God says “No fornicator has ANY inheritance in the Kingdom of Heaven” that is ALL sex outside of marriage between one man and one woman.

    Another thing I found out AFTER I became born again is, many women wanted to be with me because of my loyalty and good nature, but none of them wanted to be that way themselves. My ex wife for example wanted me to be exclusive but she cheat on me several times.

    If you are not born again then repent and trust in Christ alone. Then ask for a God fearing man.

    • Kelly, I don’t know what gave you the impression that this was a site run by a born-again Christian (DON’T TRUST!) or that we would welcome these comments here.

      BANNED FOR JESUS-JACKING.

    • …troll?

      • Does it really matter? Either Kelly truly believes this stuff, or Kelly thinks it is fun to pretend to believe this stuff in the hope of winding people up. Either way, no inclination to get to know Kelly better.

    • I know from experience I always thought of myself as a ‘good person’ because I never raped, murdered or beat anyone who didn’t hit me first.

      Oh, I see! So you only raped, murdered, or beat the people who threw the first punch? WORDS TO LIVE BY, TRULY.

      I kid, I kid. But okay seriously. As one Christian to another: letting God into your heart will not magically make you a pure person! Whether or not someone has been born again does not actually affect whether or not they can do awful things. Who doesn’t know that feeling when you know that the right thing to do is, but you’re too angry or scared to do it? Who doesn’t know feeling too tired or put-upon to curb your anger and be loving? A born-again Christian still has the same human body, human brain, and human emotions as a hardcore atheist. We all struggle to do what is right and be good people.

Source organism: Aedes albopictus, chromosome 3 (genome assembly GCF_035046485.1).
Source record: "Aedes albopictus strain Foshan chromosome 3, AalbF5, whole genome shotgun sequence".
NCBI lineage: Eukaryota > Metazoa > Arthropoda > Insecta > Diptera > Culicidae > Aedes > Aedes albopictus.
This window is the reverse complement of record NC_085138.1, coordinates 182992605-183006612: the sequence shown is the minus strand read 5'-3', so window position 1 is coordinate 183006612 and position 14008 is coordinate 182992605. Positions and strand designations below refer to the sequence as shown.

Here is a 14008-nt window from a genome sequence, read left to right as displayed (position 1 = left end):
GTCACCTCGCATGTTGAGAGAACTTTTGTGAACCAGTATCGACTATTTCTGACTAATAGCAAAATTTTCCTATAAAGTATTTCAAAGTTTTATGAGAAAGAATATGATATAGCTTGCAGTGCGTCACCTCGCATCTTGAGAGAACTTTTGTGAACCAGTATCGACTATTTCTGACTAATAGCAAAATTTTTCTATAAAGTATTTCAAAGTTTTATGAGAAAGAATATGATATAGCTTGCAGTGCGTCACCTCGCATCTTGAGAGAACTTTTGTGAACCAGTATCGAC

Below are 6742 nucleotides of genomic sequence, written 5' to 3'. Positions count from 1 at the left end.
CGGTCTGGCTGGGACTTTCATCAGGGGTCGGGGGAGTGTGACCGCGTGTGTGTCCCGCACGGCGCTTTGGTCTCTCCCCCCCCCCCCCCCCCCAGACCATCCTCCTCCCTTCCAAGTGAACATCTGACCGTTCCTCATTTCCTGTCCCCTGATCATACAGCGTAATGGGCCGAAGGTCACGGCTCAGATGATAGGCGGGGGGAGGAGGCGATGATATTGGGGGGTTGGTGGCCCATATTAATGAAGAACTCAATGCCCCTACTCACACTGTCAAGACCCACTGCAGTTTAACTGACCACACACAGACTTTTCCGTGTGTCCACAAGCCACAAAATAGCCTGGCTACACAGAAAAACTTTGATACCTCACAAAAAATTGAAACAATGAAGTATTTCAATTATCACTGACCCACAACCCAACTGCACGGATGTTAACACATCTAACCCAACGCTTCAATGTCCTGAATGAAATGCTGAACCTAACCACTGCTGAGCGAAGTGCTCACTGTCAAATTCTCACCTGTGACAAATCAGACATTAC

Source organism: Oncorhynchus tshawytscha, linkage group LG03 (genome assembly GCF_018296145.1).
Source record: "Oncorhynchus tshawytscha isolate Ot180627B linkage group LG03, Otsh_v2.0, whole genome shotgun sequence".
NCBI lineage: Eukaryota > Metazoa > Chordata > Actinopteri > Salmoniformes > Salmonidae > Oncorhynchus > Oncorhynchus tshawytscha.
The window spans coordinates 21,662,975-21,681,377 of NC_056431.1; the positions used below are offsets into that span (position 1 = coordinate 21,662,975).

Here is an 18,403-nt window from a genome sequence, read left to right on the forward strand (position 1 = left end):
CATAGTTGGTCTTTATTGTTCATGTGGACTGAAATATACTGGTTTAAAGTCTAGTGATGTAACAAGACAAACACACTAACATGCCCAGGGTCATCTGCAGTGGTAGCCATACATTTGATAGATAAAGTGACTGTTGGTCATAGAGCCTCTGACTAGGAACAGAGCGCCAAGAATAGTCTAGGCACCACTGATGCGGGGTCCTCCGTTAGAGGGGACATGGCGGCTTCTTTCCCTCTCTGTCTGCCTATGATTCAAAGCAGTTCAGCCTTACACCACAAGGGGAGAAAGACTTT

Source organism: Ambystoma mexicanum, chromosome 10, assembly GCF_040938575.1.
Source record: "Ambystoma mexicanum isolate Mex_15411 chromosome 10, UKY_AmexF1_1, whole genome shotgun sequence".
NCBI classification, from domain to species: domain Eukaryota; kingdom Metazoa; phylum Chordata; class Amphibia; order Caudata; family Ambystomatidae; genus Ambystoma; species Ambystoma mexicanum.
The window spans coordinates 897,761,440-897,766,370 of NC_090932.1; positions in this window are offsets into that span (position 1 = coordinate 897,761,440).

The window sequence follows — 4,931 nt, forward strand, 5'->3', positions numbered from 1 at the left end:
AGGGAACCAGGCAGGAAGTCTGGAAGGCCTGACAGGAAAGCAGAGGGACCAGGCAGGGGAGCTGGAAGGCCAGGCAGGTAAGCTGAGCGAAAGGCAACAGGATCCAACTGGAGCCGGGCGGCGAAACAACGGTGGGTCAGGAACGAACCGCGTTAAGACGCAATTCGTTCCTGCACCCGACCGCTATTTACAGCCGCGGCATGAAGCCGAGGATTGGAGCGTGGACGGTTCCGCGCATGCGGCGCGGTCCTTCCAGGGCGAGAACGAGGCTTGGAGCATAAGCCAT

“God” didn’t say that about “fornicators”. St. Paul did. St Paul also said that, to keep him from being too conceited and certain of himself, Satan placed a “thorn in his flesh” that caused him misery and weakness; when he asked God to take it from him, God said, “No, because I work through imperfect people; I am big enough to encompass your screw-ups.” (2 Corinthians 12 7-9, Star Anise Vernacular Edition) So even if you really WANT God to cleanse all the impurities from your heart, all signs point to: God is going to let you be a flawed, imperfect human anyway. God is going to stand back and let you screw up. God alone knows WHY he’s given us the freedom to do deeply awful things to each other, but He has, and we can’t give it back.

      So the point that’s most relevant to the LW is: forgiveness and change is possible, but at the same time, by their fruit you shall know them. Perhaps you shouldn’t totally condemn someone for their past, but can you include it when you evaluate them? Yes. Someone’s intentions can only take them so far; their past gives you more information on what they’re capable of doing, experienced at, comfortable with, and prone to.

      None of it’s an automatic judgment–no easy answers, sorry. You can’t just let all your decisions end at “Has this person done the correct ritual with the correct deity?”. You have to use your brain and decide for yourself. (Please direct all complaints about this to God; it’s His fault. Also, I can’t believe that a Catholic just told a Protestant that you can’t let God just make all your decisions for you; something has gone deeply awry here…)

      • ” Also, I can’t believe that a Catholic just told a Protestant that you can’t let God just make all your decisions for you; something has gone deeply awry here…”

        Truly, these are the days of miracles and wonders. Or maybe just that whole Mayan Apocalypse thingy. ;)

      • All very smart – whereas I was just thinking, “Personally I don’t trust anyone who only does good stuff because they’re scared of eternal punishment.”

        • This!

          As an atheist (and one with a strong sense of ethics) I get really angry at the argument that only people who believe in God can have morals or do the right thing when no other people are looking. Guess what? I can do the right thing when no other people OR deities are watching! And I don’t just do the right thing because I’m scared of going to Hell.

      • “forgiveness and change is possible, but at the same time, by their fruit you shall know them”

        That right there ^

        Also, as a proud and devout heathen, can I tell you you are the kind of Christian who makes me really appreciate what you have to say about your beliefs : )?

    • I swear to god, this is the funniest comment ever left on any blog I’ve participated in. Huzzah!